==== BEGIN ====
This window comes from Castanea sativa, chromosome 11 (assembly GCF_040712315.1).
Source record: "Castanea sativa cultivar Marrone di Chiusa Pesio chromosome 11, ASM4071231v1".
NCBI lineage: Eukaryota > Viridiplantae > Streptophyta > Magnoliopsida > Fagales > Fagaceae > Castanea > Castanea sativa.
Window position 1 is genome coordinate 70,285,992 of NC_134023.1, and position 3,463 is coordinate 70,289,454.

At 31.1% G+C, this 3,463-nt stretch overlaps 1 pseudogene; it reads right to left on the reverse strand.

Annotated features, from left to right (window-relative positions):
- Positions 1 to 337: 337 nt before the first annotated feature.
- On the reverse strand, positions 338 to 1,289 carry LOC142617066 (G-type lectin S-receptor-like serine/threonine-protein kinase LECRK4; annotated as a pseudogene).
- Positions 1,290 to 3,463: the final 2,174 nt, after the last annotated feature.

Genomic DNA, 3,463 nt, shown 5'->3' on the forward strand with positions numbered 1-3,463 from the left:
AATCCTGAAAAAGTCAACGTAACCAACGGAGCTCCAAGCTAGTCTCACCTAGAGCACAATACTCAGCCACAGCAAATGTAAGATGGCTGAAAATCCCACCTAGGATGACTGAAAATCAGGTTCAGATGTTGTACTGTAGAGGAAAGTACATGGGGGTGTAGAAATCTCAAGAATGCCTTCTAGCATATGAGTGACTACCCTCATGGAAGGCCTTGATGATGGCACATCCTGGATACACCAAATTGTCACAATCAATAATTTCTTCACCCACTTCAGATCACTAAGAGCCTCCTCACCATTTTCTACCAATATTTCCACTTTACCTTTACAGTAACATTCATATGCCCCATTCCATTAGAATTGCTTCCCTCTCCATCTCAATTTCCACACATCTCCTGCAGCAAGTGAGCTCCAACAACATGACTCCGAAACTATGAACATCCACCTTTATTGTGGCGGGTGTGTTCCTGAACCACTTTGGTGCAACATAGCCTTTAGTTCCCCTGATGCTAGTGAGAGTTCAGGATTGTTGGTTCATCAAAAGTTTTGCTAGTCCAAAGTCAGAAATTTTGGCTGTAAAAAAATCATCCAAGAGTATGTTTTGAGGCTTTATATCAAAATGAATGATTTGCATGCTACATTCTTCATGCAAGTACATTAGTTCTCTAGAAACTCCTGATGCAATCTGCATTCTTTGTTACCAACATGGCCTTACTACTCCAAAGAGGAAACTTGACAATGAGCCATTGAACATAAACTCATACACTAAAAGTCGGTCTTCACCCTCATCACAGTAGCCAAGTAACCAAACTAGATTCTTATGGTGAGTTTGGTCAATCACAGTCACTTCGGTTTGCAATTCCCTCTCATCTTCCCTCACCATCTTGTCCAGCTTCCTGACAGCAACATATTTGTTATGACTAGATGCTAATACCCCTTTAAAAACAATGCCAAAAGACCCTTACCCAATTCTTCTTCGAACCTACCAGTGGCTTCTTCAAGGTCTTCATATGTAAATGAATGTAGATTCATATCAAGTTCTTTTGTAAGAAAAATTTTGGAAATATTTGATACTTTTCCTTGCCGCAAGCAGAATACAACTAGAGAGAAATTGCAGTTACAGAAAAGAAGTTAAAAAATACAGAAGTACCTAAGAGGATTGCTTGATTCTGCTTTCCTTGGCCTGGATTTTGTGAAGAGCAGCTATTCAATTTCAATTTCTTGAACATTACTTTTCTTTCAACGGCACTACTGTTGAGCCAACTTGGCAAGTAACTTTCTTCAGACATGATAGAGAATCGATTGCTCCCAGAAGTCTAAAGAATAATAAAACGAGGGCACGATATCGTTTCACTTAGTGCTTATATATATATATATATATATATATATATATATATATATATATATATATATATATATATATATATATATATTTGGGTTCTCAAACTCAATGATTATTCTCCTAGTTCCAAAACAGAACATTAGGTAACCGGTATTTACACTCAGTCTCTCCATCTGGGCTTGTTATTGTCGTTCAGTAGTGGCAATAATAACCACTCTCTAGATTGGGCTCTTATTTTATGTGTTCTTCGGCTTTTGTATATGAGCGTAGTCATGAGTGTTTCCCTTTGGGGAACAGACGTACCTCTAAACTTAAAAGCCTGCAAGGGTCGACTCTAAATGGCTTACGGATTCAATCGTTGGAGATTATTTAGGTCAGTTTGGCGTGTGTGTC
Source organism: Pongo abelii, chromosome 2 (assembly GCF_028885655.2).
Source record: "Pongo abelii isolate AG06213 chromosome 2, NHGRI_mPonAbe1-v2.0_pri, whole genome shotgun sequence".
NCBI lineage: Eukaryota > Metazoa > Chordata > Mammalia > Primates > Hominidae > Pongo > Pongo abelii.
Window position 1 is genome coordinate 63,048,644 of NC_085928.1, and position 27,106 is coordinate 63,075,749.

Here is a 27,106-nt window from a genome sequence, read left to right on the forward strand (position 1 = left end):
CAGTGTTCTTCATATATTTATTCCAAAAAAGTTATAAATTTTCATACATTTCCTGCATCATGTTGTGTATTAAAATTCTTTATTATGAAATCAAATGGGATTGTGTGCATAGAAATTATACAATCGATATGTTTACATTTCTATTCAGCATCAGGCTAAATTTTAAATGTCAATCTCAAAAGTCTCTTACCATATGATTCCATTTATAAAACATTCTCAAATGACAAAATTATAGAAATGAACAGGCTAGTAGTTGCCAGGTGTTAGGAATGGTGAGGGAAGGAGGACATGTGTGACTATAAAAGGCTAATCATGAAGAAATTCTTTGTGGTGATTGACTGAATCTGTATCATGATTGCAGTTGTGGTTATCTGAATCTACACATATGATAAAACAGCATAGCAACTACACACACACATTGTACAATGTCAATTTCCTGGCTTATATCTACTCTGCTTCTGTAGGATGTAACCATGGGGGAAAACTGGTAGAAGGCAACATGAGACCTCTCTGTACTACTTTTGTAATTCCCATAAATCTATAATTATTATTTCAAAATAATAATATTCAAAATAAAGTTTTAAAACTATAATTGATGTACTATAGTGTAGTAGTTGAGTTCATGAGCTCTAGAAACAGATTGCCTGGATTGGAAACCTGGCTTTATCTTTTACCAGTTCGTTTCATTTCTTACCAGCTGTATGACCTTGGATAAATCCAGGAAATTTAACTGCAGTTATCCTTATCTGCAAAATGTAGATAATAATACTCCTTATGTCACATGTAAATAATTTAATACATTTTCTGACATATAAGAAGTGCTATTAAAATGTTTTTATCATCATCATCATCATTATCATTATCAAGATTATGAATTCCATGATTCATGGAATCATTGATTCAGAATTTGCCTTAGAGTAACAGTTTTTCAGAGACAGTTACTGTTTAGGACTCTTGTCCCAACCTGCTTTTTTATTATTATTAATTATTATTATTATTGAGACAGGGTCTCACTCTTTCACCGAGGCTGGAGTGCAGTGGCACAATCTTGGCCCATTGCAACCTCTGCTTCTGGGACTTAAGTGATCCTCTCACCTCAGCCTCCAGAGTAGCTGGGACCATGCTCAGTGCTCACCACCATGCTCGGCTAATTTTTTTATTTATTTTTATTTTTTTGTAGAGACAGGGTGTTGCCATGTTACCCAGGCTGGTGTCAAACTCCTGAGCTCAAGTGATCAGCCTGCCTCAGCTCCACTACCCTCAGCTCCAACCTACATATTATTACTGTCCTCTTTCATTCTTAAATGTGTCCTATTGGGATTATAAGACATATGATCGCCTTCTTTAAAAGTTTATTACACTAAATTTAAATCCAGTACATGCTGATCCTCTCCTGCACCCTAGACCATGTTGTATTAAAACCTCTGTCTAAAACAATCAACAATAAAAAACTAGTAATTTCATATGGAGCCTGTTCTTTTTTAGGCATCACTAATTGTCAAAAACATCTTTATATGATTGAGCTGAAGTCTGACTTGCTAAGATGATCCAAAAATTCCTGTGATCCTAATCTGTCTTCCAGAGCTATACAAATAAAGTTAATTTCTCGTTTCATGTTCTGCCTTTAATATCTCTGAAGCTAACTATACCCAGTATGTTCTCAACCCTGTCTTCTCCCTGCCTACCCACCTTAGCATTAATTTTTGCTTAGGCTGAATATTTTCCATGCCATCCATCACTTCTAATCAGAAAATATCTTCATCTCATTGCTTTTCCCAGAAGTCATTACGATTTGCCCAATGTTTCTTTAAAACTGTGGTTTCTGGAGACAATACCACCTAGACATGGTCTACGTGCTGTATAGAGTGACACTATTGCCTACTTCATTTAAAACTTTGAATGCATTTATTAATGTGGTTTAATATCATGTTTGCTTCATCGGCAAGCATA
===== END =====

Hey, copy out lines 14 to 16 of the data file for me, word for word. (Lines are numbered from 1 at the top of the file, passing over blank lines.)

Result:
NCBI lineage: Eukaryota > Metazoa > Chordata > Mammalia > Primates > Hominidae > Pongo > Pongo abelii.
Window position 1 is genome coordinate 63,048,644 of NC_085928.1, and position 27,106 is coordinate 63,075,749.

Here is a 27,106-nt window from a genome sequence, read left to right on the forward strand (position 1 = left end):